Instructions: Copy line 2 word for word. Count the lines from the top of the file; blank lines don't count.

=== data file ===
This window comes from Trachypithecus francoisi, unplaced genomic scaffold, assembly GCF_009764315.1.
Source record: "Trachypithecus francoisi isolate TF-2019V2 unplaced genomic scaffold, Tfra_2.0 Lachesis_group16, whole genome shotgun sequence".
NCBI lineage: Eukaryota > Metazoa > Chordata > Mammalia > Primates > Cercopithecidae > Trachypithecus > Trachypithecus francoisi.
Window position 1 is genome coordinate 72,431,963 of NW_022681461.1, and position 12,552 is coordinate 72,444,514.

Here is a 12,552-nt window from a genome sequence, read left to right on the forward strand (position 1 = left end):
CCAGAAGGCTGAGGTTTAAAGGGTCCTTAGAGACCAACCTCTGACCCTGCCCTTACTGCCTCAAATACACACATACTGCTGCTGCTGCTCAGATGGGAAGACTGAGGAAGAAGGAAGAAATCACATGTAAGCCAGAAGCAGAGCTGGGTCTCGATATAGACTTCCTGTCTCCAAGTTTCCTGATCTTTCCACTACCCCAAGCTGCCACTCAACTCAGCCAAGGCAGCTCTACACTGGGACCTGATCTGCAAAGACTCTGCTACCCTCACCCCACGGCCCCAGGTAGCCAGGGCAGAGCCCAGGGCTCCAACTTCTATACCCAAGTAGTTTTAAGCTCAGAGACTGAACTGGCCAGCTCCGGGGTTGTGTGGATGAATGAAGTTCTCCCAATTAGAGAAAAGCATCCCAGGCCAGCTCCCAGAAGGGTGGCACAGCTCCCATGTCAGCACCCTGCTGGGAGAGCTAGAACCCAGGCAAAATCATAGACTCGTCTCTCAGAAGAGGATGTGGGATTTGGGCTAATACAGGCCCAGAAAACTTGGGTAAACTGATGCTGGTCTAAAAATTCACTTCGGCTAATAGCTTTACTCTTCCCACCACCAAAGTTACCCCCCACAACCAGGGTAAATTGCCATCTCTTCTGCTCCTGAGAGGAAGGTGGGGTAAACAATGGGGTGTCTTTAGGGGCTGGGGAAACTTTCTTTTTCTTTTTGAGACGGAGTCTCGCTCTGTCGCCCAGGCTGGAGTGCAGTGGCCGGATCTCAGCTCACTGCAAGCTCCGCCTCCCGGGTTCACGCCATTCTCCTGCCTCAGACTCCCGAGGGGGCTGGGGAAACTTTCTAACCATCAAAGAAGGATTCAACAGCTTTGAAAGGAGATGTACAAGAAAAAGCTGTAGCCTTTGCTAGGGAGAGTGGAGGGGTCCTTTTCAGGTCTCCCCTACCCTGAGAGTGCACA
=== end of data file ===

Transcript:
Source record: "Trachypithecus francoisi isolate TF-2019V2 unplaced genomic scaffold, Tfra_2.0 Lachesis_group16, whole genome shotgun sequence".